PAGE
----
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Ethics: Avoiding Plagiarism
The UVSC "Students Rights and Responsibilities" state, "Each student is expected to maintain academic ethics and avoid dishonesty in all its forms, including but not limited to, cheating and plagiarism..." (UVSC Catalog 2003-2004, 29).
What is Plagiarism?
Plagiarism is defined as "the act of appropriating any other person's or group's ideas or work (written, computerized, artistic, etc.) or portions thereof and passing them off as the product of one's own work in any academic exercise or activity" (UVSC Catalog 2003-2004, 29). Plagiarism can be done intentionally or unintentionally.
Types of plagiarism include the following:
You need to give credit for anything that is not common knowledge. Common knowledge is information that can easily be found in a wide variety of resources (i.e. birth dates or places).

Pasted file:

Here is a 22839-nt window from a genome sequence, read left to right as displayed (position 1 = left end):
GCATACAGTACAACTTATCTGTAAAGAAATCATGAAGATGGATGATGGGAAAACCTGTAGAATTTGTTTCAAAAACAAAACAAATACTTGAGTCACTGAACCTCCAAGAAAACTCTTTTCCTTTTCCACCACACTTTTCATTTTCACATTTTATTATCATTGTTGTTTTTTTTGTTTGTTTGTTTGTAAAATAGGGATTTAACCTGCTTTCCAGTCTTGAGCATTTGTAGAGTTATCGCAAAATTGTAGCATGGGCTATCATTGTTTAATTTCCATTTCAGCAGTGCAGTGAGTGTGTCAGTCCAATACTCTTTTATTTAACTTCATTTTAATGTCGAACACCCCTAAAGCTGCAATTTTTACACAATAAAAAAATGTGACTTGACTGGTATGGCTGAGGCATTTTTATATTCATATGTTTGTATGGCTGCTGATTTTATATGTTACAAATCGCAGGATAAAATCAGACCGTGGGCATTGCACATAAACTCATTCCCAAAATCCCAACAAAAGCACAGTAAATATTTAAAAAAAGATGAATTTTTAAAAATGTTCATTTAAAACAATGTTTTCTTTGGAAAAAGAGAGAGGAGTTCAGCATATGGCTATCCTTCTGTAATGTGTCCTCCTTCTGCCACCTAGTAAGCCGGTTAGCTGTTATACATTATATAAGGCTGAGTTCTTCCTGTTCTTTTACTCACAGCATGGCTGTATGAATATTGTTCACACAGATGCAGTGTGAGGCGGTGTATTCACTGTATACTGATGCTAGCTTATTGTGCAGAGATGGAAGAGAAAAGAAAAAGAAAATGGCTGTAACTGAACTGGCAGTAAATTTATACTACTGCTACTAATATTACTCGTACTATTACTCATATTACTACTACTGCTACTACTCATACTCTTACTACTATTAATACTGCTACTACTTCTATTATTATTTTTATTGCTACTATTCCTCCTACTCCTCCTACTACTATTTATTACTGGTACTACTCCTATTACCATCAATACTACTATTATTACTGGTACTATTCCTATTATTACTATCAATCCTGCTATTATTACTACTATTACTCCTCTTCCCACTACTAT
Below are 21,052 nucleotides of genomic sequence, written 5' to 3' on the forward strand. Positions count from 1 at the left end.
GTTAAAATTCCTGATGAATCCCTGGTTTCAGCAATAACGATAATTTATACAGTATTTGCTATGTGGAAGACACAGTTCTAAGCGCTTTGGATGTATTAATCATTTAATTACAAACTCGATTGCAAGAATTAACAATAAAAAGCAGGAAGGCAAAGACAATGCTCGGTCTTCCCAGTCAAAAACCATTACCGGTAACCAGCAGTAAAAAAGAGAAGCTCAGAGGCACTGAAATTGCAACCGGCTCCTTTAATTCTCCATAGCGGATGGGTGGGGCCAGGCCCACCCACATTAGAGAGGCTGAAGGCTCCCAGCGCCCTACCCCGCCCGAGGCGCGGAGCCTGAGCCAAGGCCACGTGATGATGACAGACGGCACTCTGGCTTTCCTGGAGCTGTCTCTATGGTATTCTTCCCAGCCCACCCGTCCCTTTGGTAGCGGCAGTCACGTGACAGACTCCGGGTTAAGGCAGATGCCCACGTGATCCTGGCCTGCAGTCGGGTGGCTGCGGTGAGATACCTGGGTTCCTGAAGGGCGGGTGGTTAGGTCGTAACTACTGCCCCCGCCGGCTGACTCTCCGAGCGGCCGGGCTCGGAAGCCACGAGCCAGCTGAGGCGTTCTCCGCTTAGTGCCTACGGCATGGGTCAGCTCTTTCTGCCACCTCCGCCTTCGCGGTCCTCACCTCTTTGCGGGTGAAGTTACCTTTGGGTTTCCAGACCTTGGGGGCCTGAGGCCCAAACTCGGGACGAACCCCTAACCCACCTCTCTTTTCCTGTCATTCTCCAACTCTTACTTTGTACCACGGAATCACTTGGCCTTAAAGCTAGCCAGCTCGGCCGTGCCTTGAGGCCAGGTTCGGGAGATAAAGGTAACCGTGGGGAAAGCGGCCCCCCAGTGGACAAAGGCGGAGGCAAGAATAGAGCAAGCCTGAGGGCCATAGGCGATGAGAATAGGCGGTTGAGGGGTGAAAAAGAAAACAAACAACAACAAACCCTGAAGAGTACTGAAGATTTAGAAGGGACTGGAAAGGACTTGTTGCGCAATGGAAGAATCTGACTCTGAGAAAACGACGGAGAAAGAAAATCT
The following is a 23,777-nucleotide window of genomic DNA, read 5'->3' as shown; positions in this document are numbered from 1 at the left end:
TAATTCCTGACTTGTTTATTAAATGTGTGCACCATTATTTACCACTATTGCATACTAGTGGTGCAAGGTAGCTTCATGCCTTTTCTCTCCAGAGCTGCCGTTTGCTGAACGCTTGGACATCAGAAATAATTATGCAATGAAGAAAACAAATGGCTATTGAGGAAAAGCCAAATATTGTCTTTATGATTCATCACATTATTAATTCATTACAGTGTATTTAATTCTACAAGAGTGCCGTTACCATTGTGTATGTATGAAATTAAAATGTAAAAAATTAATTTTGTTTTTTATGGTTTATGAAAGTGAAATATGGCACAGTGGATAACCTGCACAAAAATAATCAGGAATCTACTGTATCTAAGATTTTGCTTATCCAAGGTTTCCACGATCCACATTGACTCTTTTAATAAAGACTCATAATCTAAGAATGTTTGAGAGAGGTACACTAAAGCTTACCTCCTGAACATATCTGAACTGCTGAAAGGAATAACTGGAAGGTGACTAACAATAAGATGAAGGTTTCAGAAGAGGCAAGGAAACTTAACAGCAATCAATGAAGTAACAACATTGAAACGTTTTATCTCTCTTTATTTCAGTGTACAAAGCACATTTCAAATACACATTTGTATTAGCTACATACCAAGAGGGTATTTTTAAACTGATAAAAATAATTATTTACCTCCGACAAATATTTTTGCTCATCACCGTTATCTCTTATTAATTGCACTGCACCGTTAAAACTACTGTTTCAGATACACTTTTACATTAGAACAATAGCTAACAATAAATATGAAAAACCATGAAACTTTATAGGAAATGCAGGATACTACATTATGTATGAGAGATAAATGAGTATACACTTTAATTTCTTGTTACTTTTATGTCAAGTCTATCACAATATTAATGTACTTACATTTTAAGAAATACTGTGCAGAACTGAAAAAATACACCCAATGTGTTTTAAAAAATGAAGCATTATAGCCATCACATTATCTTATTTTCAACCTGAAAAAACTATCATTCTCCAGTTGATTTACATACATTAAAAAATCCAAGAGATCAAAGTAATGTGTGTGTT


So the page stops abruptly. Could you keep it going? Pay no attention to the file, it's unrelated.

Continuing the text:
Why Should I Give Credit To Other Authors
Giving credit to authors adds to your credibility as a writer. It demonstrates you have done research and know what other people are saying about your subject. Responding to their ideas gives you credibility and establishes that you are trying to participate in the academic discussion. Providing citations also gives your reader the opportunity to refer to your sources for further information.
Plagiarism destroys creditability because ideas are owned by the person who originated them, and using another author's ideas constitutes dishonest behavior. Using your own ideas will create pride and ownership in your own work.
How Do I Avoid Plagiarism?
Be accurate in note taking and when cutting and pasting from the Internet.
Be careful when writing your paper.
REMEMBER: When in doubt, cite the material.
Utah Valley State College Writing Center. "Ethics: Avoiding Plagiarism." Utah Valley State College. No Date. 24 Feb 2005.